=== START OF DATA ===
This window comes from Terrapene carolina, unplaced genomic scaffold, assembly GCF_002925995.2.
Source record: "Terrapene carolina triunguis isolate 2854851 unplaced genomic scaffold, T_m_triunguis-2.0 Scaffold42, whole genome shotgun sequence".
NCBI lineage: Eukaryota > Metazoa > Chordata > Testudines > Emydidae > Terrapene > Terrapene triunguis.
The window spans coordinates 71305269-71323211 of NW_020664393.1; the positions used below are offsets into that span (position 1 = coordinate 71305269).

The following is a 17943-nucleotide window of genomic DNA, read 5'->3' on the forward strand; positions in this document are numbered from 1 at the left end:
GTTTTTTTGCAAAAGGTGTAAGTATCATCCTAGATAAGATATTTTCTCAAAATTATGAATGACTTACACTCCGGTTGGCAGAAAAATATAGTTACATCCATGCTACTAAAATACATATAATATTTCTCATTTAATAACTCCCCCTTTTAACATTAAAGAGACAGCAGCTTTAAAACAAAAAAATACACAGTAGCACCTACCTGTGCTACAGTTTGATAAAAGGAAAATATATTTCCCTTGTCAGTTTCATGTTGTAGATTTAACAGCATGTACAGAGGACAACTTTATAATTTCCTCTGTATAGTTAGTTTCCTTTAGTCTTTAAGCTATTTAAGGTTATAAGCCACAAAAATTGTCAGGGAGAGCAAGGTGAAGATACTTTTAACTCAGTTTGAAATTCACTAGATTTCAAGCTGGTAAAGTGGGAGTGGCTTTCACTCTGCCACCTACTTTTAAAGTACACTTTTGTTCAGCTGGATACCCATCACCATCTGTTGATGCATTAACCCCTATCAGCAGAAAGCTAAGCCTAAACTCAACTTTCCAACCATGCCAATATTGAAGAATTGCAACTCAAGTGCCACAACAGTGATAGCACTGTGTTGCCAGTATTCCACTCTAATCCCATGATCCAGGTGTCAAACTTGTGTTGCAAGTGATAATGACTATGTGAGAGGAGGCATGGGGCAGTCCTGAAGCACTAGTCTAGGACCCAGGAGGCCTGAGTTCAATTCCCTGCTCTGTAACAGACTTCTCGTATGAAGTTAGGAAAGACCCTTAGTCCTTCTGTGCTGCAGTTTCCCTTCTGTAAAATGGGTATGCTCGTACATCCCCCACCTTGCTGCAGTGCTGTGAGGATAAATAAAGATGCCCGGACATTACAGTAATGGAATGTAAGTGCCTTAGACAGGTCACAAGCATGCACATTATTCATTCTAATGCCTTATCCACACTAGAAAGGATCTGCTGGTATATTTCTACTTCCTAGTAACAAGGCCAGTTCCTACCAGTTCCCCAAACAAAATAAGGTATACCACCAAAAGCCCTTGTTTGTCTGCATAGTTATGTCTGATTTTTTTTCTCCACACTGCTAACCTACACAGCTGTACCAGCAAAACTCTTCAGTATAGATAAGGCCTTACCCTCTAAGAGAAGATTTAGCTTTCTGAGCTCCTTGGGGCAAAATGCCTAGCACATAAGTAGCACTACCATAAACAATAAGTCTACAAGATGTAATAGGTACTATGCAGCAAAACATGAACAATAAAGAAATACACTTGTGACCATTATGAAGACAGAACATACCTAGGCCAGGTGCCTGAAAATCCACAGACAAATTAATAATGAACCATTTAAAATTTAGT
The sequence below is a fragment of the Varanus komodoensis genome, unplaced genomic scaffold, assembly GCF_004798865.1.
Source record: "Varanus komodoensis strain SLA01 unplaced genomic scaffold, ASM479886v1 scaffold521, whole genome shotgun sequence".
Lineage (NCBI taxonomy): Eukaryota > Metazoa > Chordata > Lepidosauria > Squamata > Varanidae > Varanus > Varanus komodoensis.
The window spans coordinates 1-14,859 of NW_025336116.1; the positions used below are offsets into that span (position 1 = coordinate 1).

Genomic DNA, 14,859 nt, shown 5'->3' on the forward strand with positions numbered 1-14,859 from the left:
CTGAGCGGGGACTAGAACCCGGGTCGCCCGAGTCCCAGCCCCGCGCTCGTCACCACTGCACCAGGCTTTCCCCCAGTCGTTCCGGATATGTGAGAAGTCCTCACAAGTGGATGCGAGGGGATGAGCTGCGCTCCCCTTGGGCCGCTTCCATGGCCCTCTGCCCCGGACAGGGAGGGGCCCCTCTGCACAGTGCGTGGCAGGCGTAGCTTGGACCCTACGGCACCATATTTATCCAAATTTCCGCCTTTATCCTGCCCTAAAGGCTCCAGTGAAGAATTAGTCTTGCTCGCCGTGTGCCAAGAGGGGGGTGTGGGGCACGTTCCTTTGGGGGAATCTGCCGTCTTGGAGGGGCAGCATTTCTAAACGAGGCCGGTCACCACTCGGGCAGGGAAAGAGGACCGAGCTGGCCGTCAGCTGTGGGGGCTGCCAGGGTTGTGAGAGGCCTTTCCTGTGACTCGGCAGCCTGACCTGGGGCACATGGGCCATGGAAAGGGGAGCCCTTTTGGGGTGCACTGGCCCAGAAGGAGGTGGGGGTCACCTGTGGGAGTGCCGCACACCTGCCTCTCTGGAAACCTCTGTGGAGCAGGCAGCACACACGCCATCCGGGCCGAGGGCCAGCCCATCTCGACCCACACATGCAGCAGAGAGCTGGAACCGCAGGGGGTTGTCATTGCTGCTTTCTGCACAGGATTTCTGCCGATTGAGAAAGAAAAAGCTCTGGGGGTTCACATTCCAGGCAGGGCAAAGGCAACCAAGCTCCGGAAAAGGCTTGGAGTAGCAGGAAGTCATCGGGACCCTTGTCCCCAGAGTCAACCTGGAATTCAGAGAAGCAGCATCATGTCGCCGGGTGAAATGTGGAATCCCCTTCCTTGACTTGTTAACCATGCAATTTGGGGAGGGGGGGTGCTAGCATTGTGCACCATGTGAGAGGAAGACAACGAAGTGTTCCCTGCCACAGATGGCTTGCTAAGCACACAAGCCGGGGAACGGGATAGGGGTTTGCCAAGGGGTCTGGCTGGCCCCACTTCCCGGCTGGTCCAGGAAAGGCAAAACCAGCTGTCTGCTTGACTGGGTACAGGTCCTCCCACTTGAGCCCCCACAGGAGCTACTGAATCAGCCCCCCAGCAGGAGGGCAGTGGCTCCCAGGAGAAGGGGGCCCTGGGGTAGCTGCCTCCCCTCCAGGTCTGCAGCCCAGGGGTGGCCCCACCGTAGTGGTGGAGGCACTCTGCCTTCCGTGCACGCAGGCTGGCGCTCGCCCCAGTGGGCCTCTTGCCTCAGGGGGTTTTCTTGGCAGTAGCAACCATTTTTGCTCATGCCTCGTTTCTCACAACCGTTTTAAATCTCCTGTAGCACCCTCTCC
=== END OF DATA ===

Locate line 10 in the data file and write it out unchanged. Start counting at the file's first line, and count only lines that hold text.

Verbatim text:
The window spans coordinates 1-14,859 of NW_025336116.1; the positions used below are offsets into that span (position 1 = coordinate 1).